I agree. While labor cost will increase and perhaps the cost of doing business in general will increase, OEMs need to be more creative about how they plan to grow their business in 2011 and beyond. Government stimulus money will not last forever and companies have to re-adjust their internal costs accordingly. Perhaps developing the strategy to market to developing countries to increase revenue is the answer.
I think it is very clear that developed nations has to reach the emerging countries to generate revenue. With most of the consumer electronics are already making huge amounts of profict for the companies by seeling their products in the emerging countries, now the bigger companies should lead in the front and to work along with the governments of developing nations to define the strategies for growth and to market their products and services.
Hi Jennifer--good stuff. There's always risk in business but you can't always see where it is coming from. I think CBA's point about the shifting global economy will have more of an impact than anyone expects it will. As Bolaji points out, everyone is circling the wagons but reaching developing economies is going to be crucial long-term for the more devloped nations.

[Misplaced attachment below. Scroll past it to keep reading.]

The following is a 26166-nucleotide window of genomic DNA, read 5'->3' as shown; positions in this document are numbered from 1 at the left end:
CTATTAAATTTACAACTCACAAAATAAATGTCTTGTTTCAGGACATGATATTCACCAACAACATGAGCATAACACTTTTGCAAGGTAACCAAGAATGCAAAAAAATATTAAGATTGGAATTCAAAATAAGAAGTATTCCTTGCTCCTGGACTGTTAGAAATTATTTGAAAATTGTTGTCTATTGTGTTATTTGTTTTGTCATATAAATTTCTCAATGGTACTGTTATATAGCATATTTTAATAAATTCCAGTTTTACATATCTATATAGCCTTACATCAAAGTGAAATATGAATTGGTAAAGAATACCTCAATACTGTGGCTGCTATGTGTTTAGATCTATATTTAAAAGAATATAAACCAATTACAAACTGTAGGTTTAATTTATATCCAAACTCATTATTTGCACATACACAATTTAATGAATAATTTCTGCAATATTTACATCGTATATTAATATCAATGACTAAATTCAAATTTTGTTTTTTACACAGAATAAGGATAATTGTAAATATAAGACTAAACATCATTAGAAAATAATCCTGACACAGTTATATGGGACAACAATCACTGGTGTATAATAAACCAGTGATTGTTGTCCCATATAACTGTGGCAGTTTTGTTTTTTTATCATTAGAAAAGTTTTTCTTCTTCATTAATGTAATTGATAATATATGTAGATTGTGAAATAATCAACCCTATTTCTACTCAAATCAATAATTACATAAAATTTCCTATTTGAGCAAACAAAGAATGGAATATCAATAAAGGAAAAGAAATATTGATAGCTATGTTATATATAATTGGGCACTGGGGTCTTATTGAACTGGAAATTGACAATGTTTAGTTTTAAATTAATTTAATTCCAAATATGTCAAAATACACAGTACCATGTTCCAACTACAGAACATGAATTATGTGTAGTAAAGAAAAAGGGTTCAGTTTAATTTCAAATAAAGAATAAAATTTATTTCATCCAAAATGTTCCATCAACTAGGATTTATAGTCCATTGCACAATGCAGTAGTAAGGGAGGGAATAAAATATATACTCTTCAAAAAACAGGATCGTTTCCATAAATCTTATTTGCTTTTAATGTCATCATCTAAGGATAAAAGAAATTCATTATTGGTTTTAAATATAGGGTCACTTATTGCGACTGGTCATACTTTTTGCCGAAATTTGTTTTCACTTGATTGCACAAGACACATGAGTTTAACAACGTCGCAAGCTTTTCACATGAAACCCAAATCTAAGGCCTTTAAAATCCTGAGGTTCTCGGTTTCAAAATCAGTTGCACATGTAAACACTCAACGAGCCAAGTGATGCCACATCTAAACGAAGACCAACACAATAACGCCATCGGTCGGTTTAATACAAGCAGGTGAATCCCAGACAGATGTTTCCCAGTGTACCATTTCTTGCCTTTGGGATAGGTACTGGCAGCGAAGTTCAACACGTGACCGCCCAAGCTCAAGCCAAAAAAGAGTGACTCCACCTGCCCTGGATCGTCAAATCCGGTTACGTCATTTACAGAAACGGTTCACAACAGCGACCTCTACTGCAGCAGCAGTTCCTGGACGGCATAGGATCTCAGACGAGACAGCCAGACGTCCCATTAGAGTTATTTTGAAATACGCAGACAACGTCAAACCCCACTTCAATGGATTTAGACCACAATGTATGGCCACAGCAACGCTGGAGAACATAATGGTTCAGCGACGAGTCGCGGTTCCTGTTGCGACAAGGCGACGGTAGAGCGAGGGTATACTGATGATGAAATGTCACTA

EBN Dialogue enables and encourages you to participate in live chats with notable leaders and luminaries. Not only editors and journalists, but the entire EBN community is able to comment and ask questions. Listed below are upcoming and archived chats.
Thailand Stages a Comeback Join EBN contributor Jennifer Baljko on Thursday August 23, 2012, at 11:00 a.m. EST for a live chat on how electronic manufacturers in Thailand have shored up their supply chain to reduce the impact of future natural disasters.
Microsoft Surface: Potential Winners & Losers What are the implications for the electronics industry supply chain of Microsoft Corp.'s decision to launch its own tablet PC? Join industry veteran and EE Times' systems and OEM expert Rick Merritt on Tuesday, July 3, at 12:00 pm EDT for a Live Chat on this subject.
Join EBN contributor Jennifer Baljko on Thursday August 23, 2012, at 11:00 a.m. EST for a live chat on how electronic manufacturers in Thailand have shored up their supply chain to reduce the impact of future natural disasters.
Peter Drucker famously said "Trying to predict the future is like trying to drive down a country road at night with no lights while looking out the back window." Yet in the razor's-edge world of electronics—with a lean supply chain and just-in-time demands—the need to know the future is vital.
While no one really can accurately predict the future, we can take guidance from another Drucker saying which is the best way to predict the future is to create it.
You've heard the saying "the No. 1 supply chain risk is your people." That hasn't always been the case. But today's complex global supply chain requires a new type of multitalented employee. It's one who understands, finance, marketing, economics, is savvy with technology, graceful with relationships and can think analytically.
Where are these people? Are universities properly preparing the next generation supply chain professionals? How do train your existing workforce for these new, demanding positions?
Brian Fuller, editor-in-chief of EBN, will lead a 60-minute Avnet Velocity panel discussion that will ask and answer these and other questions swirling around today's supply-chain talent challenges.